Tips on "Seeing" Where the Gold Is (Part 1)
Help on "Seeing" Where the Gold Is
I receive many e-mails with queries asking where to look for gold in a streambed. Although there is a wealth of information about placer gold deposition online including that found right here in "Bedrock Dreams" (my "Reading a Stream" series, for example), there is always room for additional information and help on "seeing" where the gold is.
In this series of posts titled "Tips on 'Seeing' Where the Gold Is" I will cover both old and new ground. A few of the tips and information I will present will prove to be old hat for some of you, while other tips will perhaps make you view things a bit differently when it comes to "reading a stream."
Tip Number 1: Gold is Heavy
OK, some of you out there are shaking your heads slowly from side-to-side and saying to yourselves, "I already know gold is heavy....that's supposed to be a big tip? Maybe ol' J.R. needs to take his iron pills." Well.........I don't need any pills, canes, walkers, trusses, diapers, suppositories, or anything else of the sort..........yet, anyway (I'm 6'3", 198 pounds, in excellent health, and still slim, trim, and combat ready after all these years!)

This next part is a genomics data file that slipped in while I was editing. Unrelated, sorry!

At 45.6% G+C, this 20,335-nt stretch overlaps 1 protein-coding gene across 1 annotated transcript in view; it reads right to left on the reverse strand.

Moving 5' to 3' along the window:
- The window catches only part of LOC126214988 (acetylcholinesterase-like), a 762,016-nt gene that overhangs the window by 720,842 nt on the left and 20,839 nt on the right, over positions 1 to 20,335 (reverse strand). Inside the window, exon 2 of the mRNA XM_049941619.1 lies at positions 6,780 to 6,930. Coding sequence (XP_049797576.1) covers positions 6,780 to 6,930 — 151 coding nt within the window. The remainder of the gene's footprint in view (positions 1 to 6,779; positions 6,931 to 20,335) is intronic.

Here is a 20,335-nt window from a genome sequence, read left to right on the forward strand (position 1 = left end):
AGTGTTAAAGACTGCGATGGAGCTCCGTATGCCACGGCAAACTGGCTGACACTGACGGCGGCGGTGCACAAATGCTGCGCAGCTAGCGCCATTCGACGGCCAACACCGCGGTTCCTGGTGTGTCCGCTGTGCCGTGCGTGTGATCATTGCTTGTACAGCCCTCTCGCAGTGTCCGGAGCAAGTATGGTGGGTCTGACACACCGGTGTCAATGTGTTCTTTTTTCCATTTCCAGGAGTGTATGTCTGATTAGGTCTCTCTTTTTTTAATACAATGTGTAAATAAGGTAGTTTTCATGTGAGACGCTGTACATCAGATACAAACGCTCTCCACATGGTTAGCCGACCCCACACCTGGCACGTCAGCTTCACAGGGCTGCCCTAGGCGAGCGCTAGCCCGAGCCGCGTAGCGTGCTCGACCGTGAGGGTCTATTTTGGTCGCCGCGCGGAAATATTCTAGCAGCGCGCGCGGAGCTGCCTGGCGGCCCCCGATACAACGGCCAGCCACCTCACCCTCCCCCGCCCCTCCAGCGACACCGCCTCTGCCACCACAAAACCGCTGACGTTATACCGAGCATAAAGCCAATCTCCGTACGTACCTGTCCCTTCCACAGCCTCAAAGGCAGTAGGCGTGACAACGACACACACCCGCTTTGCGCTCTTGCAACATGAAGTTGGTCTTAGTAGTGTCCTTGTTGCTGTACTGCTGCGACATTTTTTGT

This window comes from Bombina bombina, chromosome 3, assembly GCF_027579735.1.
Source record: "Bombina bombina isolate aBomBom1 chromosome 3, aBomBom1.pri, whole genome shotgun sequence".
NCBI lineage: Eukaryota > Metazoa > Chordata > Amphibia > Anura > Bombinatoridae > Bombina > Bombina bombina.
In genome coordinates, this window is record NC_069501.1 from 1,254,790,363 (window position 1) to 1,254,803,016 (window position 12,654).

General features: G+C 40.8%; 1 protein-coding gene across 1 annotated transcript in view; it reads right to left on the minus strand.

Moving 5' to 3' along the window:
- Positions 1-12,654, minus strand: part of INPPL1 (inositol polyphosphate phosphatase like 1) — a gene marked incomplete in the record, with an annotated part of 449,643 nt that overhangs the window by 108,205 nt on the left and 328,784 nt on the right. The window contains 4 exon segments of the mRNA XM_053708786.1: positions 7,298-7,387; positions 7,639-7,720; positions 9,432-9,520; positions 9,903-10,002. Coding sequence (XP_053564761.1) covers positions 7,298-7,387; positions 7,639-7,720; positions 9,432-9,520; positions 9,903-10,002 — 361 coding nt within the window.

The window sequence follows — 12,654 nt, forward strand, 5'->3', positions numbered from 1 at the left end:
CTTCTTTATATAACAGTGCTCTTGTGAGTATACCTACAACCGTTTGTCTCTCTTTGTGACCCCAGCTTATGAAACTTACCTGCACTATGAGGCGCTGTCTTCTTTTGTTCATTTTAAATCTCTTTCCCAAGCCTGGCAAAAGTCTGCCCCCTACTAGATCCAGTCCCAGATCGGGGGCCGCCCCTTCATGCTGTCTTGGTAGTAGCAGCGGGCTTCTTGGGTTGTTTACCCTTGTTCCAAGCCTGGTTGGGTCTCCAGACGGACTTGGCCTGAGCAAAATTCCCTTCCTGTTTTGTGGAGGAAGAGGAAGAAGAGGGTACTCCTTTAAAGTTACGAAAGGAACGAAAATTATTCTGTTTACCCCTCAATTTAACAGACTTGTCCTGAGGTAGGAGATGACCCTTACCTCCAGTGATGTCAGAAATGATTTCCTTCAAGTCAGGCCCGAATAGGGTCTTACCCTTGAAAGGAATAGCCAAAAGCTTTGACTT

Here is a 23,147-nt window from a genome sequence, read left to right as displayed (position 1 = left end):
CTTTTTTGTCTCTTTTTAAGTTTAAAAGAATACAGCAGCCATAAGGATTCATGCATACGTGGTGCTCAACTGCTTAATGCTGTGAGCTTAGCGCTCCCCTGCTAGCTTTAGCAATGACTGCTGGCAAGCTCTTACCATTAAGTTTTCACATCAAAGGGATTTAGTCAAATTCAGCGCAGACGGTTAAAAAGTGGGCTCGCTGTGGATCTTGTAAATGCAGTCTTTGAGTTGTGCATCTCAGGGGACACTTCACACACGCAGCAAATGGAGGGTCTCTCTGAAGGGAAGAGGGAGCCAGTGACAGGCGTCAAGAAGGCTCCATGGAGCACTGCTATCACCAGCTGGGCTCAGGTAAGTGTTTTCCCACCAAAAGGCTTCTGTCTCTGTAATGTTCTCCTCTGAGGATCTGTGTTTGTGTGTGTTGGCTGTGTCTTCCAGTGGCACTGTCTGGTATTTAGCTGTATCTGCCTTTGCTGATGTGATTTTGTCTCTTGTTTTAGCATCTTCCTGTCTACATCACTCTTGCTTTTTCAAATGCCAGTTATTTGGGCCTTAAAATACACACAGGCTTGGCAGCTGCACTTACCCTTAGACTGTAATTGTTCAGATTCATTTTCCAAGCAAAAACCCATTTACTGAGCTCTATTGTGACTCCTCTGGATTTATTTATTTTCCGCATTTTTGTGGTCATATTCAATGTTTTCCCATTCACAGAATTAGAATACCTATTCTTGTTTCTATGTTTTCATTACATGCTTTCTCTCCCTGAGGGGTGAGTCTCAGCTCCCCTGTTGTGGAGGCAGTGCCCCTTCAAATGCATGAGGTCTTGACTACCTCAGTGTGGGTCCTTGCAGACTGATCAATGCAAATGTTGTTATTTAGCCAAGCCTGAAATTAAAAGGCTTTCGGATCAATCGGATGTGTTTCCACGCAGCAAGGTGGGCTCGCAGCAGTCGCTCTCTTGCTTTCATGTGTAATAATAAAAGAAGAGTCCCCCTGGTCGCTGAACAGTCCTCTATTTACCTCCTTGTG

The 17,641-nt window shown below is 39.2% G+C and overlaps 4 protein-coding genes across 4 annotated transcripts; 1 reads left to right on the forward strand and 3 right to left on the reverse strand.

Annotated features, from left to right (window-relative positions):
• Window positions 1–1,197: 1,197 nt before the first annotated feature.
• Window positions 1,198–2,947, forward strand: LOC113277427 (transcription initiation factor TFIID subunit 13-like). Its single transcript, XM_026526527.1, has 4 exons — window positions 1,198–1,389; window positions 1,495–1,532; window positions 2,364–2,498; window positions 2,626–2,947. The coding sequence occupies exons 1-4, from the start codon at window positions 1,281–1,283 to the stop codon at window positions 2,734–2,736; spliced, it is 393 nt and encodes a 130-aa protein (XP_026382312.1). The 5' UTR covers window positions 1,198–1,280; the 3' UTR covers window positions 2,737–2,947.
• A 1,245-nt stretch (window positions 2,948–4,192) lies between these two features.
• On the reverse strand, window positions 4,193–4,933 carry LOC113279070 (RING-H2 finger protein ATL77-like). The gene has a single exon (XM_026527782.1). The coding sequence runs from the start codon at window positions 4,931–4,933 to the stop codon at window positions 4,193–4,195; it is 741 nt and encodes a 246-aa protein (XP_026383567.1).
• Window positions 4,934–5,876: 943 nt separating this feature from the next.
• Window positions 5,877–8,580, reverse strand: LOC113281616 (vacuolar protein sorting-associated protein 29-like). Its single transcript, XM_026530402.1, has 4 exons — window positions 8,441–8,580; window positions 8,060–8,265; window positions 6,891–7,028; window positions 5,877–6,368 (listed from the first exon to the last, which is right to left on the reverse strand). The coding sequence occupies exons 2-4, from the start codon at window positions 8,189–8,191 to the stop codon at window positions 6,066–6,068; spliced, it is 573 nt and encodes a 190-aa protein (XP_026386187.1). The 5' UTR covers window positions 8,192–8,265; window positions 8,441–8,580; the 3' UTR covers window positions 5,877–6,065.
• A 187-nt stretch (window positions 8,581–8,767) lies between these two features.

I know that you know that gold is very dense and heavy (nearly 20 times heavier than the water surrounding it), but how may of you out there fully understand how significant gold's density and weight are to deposition physics? Unlike the rest of the rocks around it in a streambed (even rocks and boulders of substantial size), gold's weight means it will "stop and drop" whenever and wherever hydraulic (water) pressure or flow decreases.
In other words, it takes one hell of a lot of water flow and/or hydraulic pressure to move gold around in a streambed, wet or dry as the case may be. Of course, during stream flood or high-water conditions the lighter pieces of gold like flood or "flour" gold will tend to get moved more easily and higher up while those chunkier pieces, including nuggets, will tend to slowly make their merry way along the very bottom of a streambed.
What sort of streambed bottom are we talking about here? Well, it could be true bedrock, it could be a clay layer (false bedrock), or even a tightly cemented layer (or layers) of rock and gravel with the heavier pieces of gold interspersed throughout. Remain open to the possibilities.
Once again, think long and hard on this simple fact about gold. Gold's density and specific gravity or weight are the single most important factors in terms of where and how gold is deposited in a given stream. If you can burn this simple fact into your brain and approach your sampling or mining accordingly, you are already well ahead of the curve.
This is the first step in learning how to "see" where the gold is. Easy as pie, isn't it?
P&S Fishing Tackle
(Note: Remember that the localized or erratic nature of stream flooding in dry or desert placers tends to mix things up a bit in this regard, but the basic principles of gold deposition physics still apply. J.R.)
Be safe out there.
If you liked this post you may want to read: "Gold in New Zealand"
(c) J.R. 2009
Questions? E-mail me at firstname.lastname@example.org